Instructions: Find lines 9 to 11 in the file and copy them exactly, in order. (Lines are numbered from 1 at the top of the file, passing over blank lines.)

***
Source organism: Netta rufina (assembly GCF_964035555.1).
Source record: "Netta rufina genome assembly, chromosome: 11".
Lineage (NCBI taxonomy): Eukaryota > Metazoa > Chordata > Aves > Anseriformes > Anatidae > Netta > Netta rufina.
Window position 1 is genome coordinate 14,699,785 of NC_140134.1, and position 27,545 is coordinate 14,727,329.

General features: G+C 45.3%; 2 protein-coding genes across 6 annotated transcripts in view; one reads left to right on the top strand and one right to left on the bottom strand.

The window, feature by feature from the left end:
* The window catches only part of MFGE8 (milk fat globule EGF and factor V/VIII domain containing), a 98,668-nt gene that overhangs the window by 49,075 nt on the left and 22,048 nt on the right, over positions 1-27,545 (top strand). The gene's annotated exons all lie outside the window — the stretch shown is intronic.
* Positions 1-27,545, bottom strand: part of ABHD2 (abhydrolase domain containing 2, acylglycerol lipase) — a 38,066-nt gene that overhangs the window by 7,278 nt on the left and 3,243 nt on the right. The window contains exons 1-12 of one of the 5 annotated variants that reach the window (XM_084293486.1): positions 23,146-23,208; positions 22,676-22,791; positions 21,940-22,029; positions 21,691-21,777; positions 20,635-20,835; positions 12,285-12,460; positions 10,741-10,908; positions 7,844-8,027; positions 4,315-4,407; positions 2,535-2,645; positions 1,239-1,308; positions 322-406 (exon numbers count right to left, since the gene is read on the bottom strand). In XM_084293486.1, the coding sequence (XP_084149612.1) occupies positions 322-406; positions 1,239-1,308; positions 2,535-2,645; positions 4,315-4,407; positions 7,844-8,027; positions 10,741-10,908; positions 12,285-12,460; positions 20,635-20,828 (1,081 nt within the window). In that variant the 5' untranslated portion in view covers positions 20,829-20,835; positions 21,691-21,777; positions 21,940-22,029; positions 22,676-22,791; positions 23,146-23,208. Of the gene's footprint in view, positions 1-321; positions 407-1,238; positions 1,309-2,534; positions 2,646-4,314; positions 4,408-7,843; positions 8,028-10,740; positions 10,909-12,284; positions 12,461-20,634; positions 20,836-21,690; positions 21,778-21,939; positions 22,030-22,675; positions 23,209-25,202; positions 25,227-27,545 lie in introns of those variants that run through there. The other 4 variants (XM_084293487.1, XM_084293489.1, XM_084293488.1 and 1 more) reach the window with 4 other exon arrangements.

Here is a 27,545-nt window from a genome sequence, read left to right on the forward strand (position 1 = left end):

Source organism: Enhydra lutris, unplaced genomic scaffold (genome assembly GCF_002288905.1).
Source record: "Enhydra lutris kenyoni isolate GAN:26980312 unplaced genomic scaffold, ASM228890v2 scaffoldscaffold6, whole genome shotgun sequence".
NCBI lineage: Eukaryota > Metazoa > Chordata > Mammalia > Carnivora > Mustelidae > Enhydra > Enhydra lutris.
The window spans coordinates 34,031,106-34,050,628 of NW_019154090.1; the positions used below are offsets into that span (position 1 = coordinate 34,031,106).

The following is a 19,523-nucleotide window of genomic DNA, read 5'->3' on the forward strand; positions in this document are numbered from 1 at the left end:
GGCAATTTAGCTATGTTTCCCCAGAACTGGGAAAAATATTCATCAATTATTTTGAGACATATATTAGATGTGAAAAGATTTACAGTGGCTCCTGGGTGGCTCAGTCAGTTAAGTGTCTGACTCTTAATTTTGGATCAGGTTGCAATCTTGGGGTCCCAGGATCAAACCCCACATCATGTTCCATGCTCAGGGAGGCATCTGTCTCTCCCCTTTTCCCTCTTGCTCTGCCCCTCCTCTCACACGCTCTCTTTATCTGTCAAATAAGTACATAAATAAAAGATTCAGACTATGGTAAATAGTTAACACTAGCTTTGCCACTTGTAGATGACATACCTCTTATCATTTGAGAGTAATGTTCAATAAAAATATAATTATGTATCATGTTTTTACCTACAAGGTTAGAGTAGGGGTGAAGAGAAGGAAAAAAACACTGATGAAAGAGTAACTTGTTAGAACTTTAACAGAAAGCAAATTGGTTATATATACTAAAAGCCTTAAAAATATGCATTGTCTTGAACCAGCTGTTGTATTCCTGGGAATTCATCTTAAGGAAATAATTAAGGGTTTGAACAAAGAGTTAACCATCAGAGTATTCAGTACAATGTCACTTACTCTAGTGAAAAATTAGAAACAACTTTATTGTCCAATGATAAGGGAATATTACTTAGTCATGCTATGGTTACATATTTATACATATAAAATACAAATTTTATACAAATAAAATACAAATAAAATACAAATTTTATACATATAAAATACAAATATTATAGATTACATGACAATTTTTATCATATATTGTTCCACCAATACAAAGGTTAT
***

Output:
Here is a 27,545-nt window from a genome sequence, read left to right on the forward strand (position 1 = left end):

Source organism: Enhydra lutris, unplaced genomic scaffold (genome assembly GCF_002288905.1).
Source record: "Enhydra lutris kenyoni isolate GAN:26980312 unplaced genomic scaffold, ASM228890v2 scaffoldscaffold6, whole genome shotgun sequence".